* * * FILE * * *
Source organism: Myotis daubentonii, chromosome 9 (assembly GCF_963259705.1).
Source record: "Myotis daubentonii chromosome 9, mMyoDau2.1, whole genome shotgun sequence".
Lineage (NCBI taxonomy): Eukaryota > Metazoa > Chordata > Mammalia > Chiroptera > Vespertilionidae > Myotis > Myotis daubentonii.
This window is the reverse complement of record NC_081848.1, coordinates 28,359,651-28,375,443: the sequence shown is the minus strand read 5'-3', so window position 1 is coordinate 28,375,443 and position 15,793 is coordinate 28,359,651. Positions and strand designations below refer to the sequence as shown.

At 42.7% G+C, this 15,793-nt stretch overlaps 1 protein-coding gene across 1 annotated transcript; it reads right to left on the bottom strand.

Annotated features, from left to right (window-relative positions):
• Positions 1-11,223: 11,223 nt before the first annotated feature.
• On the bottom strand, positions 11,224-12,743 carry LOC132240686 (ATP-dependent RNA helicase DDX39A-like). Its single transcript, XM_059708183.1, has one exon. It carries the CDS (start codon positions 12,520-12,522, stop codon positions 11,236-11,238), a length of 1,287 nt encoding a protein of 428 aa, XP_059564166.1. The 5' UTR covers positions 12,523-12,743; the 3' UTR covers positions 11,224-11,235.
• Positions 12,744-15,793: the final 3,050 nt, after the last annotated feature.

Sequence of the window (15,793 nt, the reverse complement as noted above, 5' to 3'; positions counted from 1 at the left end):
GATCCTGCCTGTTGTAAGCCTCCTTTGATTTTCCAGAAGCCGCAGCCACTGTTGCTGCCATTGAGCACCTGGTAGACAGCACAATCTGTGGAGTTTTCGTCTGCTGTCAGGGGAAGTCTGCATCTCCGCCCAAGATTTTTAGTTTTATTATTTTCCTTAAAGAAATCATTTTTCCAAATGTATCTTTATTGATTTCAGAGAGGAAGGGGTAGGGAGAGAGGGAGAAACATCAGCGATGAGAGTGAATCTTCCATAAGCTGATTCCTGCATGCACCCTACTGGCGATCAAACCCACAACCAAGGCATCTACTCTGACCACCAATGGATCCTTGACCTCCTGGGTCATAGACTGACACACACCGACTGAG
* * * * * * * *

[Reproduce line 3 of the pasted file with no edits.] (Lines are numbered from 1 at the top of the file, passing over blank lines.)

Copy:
Lineage (NCBI taxonomy): Eukaryota > Metazoa > Chordata > Mammalia > Chiroptera > Vespertilionidae > Myotis > Myotis daubentonii.